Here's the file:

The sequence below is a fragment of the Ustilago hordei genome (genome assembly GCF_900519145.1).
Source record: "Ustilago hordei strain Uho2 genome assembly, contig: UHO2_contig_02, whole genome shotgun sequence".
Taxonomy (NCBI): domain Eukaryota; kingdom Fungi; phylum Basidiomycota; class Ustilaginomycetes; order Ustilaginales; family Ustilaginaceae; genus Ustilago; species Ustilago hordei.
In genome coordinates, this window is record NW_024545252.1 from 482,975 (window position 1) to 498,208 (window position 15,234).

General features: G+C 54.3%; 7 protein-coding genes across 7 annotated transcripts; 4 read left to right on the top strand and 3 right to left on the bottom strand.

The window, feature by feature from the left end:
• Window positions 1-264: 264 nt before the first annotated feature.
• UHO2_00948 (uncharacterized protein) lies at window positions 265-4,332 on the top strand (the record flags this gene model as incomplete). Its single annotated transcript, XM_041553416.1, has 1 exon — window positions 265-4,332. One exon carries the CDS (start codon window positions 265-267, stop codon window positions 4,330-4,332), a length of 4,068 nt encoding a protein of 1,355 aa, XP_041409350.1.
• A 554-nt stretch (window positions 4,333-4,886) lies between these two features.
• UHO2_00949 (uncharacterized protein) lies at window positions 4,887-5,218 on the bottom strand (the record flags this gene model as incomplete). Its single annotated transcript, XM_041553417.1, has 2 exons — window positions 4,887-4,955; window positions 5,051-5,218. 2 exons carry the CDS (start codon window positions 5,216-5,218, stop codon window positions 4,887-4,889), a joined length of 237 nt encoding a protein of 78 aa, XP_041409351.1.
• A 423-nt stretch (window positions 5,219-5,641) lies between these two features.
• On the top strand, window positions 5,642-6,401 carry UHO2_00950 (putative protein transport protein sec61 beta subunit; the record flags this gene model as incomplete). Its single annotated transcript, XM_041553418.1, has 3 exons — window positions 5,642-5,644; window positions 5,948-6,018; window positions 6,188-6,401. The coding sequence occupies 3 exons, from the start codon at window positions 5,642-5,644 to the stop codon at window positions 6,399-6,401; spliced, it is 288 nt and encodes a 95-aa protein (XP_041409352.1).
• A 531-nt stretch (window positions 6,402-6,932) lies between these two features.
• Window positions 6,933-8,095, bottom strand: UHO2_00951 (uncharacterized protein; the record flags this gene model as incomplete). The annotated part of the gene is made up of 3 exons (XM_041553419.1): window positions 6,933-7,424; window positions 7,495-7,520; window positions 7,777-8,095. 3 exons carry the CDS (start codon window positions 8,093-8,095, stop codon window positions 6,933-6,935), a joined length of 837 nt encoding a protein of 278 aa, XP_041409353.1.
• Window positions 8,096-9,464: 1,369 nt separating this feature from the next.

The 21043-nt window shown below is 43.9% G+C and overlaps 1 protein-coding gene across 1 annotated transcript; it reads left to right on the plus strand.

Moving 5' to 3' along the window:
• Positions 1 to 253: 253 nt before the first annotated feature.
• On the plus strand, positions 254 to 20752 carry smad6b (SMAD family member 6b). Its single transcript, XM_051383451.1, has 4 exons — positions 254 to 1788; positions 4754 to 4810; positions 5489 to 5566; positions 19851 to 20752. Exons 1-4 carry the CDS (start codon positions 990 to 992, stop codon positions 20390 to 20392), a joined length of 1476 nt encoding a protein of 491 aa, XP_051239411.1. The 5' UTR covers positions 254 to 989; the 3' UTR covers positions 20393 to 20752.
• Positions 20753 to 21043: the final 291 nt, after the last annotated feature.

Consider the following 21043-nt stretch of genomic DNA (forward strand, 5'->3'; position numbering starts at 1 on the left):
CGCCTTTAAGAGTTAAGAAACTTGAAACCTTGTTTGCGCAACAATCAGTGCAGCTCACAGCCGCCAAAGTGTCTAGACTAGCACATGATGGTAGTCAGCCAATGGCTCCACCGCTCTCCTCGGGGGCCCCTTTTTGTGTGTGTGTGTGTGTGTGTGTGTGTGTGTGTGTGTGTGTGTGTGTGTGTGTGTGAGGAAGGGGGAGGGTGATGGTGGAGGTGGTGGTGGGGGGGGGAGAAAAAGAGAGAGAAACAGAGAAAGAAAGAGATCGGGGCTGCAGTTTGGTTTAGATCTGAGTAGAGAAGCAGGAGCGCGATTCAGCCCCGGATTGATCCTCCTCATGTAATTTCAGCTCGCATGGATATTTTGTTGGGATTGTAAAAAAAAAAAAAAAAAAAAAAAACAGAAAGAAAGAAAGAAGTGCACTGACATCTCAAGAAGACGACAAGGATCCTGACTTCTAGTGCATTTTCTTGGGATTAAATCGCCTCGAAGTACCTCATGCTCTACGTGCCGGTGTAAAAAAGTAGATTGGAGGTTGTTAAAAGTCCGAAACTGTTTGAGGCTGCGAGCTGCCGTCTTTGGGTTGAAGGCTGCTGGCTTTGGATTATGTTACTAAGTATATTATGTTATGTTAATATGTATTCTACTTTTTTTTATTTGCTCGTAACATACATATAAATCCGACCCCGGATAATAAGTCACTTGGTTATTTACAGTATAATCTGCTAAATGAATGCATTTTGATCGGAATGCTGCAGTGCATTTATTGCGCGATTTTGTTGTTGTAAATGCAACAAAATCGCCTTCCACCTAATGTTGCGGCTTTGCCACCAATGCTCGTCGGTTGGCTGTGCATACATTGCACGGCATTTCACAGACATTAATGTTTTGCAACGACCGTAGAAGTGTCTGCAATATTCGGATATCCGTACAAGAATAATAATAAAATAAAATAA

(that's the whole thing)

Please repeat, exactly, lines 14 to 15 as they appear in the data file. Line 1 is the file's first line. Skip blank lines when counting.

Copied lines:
• Window positions 6,933-8,095, bottom strand: UHO2_00951 (uncharacterized protein; the record flags this gene model as incomplete). The annotated part of the gene is made up of 3 exons (XM_041553419.1): window positions 6,933-7,424; window positions 7,495-7,520; window positions 7,777-8,095. 3 exons carry the CDS (start codon window positions 8,093-8,095, stop codon window positions 6,933-6,935), a joined length of 837 nt encoding a protein of 278 aa, XP_041409353.1.
• Window positions 8,096-9,464: 1,369 nt separating this feature from the next.